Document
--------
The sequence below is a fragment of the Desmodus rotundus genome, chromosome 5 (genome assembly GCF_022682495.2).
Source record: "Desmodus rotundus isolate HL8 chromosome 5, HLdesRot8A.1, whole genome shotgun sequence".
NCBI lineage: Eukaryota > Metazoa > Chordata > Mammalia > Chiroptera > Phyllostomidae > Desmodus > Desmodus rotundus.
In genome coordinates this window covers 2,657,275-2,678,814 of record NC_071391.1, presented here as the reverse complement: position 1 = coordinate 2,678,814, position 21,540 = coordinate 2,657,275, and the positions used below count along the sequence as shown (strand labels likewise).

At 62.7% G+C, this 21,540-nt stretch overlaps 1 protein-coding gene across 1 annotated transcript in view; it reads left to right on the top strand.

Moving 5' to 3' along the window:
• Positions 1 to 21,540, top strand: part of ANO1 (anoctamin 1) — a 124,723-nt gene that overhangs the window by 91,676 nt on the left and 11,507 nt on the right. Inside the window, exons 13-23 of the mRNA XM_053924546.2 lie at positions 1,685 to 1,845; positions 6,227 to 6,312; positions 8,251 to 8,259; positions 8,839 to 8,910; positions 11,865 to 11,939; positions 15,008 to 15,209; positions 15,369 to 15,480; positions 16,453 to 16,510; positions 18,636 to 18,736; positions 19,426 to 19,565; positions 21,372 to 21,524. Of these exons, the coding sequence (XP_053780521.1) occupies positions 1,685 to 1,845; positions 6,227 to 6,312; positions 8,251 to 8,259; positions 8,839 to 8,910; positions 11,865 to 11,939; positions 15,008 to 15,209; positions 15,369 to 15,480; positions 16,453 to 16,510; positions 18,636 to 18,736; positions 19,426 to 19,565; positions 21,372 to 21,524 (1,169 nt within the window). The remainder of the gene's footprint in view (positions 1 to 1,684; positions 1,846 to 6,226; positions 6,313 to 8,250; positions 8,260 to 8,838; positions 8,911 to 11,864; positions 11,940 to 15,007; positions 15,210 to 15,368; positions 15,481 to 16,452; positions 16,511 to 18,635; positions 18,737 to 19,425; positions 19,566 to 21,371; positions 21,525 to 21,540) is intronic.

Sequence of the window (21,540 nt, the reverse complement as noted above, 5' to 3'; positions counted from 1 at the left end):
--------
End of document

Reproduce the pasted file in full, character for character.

The sequence below is a fragment of the Desmodus rotundus genome, chromosome 5 (genome assembly GCF_022682495.2).
Source record: "Desmodus rotundus isolate HL8 chromosome 5, HLdesRot8A.1, whole genome shotgun sequence".
NCBI lineage: Eukaryota > Metazoa > Chordata > Mammalia > Chiroptera > Phyllostomidae > Desmodus > Desmodus rotundus.
In genome coordinates this window covers 2,657,275-2,678,814 of record NC_071391.1, presented here as the reverse complement: position 1 = coordinate 2,678,814, position 21,540 = coordinate 2,657,275, and the positions used below count along the sequence as shown (strand labels likewise).

At 62.7% G+C, this 21,540-nt stretch overlaps 1 protein-coding gene across 1 annotated transcript in view; it reads left to right on the top strand.

Moving 5' to 3' along the window:
• Positions 1 to 21,540, top strand: part of ANO1 (anoctamin 1) — a 124,723-nt gene that overhangs the window by 91,676 nt on the left and 11,507 nt on the right. Inside the window, exons 13-23 of the mRNA XM_053924546.2 lie at positions 1,685 to 1,845; positions 6,227 to 6,312; positions 8,251 to 8,259; positions 8,839 to 8,910; positions 11,865 to 11,939; positions 15,008 to 15,209; positions 15,369 to 15,480; positions 16,453 to 16,510; positions 18,636 to 18,736; positions 19,426 to 19,565; positions 21,372 to 21,524. Of these exons, the coding sequence (XP_053780521.1) occupies positions 1,685 to 1,845; positions 6,227 to 6,312; positions 8,251 to 8,259; positions 8,839 to 8,910; positions 11,865 to 11,939; positions 15,008 to 15,209; positions 15,369 to 15,480; positions 16,453 to 16,510; positions 18,636 to 18,736; positions 19,426 to 19,565; positions 21,372 to 21,524 (1,169 nt within the window). The remainder of the gene's footprint in view (positions 1 to 1,684; positions 1,846 to 6,226; positions 6,313 to 8,250; positions 8,260 to 8,838; positions 8,911 to 11,864; positions 11,940 to 15,007; positions 15,210 to 15,368; positions 15,481 to 16,452; positions 16,511 to 18,635; positions 18,737 to 19,425; positions 19,566 to 21,371; positions 21,525 to 21,540) is intronic.

Sequence of the window (21,540 nt, the reverse complement as noted above, 5' to 3'; positions counted from 1 at the left end):